The State of Transit 2017


Read the 2017 State of Transit in New Orleans report here.

Ride New Orleans presents our fourth State of Transit in New Orleans report, an annual examination of how the region is doing in providing bus, streetcar, and ferry service. Our key findings include:

  • Despite continued progress, we’re still falling short in a key area – helping people get to where they need to go. The average New Orleanian with a car can reach 86 percent of the region’s jobs in 30 minutes or less, but residents who take the bus, streetcar, or ferry can, on average, only reach 11 percent of the region’s jobs in the same time period.
  • Unfortunately, our biggest recent capital investment – the Rampart/St. Claude and Loyola streetcar extensions – did nothing to help with access to jobs. We dedicated $75 million in public money to the project, but residents along the Rampart/St. Claude corridor saw a slight reduction in total jobs accessible in 30 minutes or less via transit.
  • Regional transit connections continue to be poor. Only 13.9 percent of the regional workforce can reach the CBD – the most accessible major jobs center in the region – in 30 minutes or less via transit. Trips that would take under 30 minutes in a car take significantly longer via transit. For instance, a one-way transit trip from the West Bank to Ochsner Medical Center on Jefferson Highway – where the number of jobs are expected to double in the next few years – takes an hour and 45 minutes via transit.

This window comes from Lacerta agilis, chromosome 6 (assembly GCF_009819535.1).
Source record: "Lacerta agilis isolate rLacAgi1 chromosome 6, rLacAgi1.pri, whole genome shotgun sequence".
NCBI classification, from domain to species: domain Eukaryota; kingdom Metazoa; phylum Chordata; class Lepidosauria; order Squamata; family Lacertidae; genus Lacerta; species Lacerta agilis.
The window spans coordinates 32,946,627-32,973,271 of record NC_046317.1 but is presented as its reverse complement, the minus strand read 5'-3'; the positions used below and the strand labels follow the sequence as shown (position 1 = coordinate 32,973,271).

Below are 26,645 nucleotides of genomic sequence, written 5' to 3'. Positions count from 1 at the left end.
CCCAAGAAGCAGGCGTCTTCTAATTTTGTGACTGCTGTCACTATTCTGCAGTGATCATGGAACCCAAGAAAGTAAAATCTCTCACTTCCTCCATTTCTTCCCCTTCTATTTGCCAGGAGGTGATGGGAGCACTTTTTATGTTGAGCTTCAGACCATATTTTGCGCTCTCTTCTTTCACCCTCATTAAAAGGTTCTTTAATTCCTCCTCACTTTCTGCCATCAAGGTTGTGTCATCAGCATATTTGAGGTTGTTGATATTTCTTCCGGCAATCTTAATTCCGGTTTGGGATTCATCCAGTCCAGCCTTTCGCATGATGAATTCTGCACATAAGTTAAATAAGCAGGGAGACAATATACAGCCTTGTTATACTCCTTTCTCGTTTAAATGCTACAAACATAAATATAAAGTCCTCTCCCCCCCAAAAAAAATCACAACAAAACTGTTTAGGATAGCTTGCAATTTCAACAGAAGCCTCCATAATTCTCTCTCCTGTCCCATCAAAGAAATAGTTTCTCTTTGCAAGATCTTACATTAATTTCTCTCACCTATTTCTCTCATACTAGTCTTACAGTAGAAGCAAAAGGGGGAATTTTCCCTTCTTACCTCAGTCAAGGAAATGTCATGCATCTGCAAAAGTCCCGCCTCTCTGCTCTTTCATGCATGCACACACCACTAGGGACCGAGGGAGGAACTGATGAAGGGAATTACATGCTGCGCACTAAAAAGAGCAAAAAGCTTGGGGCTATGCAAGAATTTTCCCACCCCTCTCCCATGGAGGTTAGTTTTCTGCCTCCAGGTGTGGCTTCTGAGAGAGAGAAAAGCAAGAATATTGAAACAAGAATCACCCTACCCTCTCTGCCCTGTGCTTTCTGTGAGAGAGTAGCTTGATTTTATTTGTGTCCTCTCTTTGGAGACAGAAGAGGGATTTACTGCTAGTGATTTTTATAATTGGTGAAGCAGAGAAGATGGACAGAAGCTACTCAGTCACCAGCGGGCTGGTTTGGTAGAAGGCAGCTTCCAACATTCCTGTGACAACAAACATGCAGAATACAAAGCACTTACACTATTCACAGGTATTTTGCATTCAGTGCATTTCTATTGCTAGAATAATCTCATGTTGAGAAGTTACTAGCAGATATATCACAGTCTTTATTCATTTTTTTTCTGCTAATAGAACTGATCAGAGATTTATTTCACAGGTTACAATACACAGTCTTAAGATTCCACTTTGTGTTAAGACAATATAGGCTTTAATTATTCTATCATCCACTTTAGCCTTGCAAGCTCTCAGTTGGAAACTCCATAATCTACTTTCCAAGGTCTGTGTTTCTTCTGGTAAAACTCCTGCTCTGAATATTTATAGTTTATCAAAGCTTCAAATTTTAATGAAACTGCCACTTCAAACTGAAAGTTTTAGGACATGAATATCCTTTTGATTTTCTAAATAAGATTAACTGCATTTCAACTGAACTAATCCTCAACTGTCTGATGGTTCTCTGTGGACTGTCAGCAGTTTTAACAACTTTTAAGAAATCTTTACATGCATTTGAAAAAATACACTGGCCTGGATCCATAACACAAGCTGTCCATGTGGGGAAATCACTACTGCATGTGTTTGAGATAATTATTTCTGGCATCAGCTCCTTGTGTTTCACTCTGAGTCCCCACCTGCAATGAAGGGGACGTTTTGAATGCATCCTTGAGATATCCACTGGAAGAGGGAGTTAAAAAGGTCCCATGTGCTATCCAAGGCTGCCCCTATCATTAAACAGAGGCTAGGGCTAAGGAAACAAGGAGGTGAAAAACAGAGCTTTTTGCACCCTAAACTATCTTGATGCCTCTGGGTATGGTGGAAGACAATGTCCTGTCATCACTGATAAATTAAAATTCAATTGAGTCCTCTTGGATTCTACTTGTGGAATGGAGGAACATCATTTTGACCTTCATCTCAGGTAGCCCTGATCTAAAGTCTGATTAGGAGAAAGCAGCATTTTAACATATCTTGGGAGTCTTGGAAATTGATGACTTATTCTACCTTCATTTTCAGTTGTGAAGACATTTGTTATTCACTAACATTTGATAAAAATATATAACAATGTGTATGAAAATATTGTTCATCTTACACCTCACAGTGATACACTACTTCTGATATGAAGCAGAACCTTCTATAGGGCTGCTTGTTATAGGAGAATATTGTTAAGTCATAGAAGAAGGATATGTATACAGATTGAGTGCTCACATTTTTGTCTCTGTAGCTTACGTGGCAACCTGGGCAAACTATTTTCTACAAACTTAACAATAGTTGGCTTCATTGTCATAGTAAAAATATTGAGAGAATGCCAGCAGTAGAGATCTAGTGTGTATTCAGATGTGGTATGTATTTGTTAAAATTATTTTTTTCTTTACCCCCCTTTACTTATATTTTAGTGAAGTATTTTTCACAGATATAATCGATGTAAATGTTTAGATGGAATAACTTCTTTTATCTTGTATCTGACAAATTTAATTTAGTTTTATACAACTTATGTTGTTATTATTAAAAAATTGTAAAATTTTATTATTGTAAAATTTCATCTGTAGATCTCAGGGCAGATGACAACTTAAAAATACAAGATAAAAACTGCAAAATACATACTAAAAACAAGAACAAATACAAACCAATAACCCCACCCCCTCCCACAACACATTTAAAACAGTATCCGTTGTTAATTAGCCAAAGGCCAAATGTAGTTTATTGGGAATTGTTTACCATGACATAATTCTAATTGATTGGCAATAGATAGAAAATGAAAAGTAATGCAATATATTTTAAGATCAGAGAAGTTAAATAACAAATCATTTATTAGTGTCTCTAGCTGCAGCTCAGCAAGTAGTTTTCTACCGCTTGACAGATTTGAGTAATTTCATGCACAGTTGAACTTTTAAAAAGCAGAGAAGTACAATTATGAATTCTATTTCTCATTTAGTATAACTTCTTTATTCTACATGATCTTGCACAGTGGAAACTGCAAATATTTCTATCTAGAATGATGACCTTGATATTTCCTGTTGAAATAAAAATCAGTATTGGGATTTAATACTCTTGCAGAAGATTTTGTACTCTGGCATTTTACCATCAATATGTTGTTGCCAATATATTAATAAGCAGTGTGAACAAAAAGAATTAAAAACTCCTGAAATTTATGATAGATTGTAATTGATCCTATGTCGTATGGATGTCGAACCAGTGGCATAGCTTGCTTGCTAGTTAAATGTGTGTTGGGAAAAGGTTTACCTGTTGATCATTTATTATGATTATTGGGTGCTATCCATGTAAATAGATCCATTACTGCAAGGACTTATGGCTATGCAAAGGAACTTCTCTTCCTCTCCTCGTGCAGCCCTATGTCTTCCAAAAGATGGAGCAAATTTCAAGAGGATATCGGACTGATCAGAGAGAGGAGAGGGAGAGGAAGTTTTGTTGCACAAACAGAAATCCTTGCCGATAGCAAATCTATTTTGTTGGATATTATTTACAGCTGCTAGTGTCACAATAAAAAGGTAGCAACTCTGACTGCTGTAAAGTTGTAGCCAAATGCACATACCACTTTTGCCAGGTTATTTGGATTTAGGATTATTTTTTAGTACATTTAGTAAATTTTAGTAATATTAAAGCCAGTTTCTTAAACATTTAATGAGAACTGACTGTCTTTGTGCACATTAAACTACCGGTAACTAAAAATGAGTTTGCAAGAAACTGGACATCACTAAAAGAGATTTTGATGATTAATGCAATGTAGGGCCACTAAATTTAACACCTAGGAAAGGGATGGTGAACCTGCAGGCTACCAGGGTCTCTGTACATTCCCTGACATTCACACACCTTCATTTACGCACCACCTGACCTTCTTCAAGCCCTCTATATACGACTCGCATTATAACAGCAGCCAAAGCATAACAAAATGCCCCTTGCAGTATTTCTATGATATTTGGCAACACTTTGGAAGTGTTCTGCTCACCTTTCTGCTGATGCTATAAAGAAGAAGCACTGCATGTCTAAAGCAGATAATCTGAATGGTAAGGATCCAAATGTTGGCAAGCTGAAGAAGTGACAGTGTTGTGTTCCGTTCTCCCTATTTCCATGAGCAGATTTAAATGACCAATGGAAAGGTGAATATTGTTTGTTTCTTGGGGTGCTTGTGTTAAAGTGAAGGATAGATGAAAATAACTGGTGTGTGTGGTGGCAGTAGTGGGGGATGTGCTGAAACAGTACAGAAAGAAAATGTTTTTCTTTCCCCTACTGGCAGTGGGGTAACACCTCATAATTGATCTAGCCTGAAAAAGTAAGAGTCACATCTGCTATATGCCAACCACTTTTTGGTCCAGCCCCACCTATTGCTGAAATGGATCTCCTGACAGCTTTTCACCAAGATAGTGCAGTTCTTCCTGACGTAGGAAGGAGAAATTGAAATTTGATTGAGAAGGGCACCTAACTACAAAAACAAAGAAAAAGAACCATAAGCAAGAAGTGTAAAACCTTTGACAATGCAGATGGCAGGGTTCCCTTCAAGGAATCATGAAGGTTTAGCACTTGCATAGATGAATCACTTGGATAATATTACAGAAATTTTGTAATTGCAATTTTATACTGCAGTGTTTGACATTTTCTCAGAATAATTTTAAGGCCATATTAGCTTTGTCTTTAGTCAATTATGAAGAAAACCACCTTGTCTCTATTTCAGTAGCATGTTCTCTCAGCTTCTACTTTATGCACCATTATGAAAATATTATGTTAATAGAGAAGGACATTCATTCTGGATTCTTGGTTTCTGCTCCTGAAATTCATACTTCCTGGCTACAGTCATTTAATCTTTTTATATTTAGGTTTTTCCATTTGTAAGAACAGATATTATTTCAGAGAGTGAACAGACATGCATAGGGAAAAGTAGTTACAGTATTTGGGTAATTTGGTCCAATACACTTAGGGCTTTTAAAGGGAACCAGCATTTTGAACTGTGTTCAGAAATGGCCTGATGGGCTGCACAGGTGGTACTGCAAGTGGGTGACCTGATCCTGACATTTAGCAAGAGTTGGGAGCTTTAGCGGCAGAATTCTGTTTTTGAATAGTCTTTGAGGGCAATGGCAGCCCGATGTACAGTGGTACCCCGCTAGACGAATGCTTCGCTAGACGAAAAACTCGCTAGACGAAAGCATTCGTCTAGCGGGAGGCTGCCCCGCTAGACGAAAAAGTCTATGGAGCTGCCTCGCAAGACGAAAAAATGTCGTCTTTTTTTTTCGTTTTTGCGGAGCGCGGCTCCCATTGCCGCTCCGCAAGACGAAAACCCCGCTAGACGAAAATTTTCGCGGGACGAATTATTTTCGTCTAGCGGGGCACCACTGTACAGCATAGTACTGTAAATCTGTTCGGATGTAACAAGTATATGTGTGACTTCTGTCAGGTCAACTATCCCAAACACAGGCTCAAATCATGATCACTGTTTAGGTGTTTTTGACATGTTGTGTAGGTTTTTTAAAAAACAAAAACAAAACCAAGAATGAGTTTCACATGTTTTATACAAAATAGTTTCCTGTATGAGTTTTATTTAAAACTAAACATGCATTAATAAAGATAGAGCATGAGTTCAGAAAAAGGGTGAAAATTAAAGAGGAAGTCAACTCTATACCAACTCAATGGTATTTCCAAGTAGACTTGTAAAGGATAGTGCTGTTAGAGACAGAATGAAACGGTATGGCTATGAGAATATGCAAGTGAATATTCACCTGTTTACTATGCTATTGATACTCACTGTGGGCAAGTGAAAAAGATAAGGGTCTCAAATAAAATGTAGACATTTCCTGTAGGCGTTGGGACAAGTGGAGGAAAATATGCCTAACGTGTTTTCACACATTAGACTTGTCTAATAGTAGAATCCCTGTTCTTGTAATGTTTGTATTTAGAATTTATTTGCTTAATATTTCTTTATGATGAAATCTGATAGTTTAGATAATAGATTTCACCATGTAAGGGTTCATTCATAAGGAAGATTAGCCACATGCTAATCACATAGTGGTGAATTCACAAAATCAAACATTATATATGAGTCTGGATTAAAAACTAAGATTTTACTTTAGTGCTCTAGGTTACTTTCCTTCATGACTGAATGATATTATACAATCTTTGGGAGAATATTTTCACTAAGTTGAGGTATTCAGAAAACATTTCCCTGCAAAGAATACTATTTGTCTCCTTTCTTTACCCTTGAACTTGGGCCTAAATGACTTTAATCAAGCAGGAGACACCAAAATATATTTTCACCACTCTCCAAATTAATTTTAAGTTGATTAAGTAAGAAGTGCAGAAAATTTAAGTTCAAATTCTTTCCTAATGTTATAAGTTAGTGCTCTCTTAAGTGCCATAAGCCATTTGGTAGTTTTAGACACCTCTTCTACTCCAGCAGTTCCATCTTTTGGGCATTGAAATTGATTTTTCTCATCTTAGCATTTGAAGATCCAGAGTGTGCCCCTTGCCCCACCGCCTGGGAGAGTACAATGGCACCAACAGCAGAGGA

• But we also saw positive momentum. At the same point that the Rampart/St. Claude streetcar extension opened, the RTA also reconnected the #15 Freret and #28 Martin Luther King bus lines to Canal Street. This very low-cost move, made a big difference. Collectively, riders along those corridors were able to reach 5,000 more jobs in 30 minutes or less via transit.
  • We applaud the RTA Board’s hiring of a new Executive Director to oversee the management of the system and the relationship with Transdev, the private company that operated, manages, and plans the RTA’s transit system. That move will bring more transit expertise to the publicly appointed guardians of the system and help the RTA to earn increased public trust.
  • The RTA’s strategic mobility plan – the long-range plan expected to be completed by the end of the year – has a lot of potential to create a clearly defined path toward improvement. But that will require the right kind of details and specifics be filled in over the remaining months of the planning process.

Download the report here.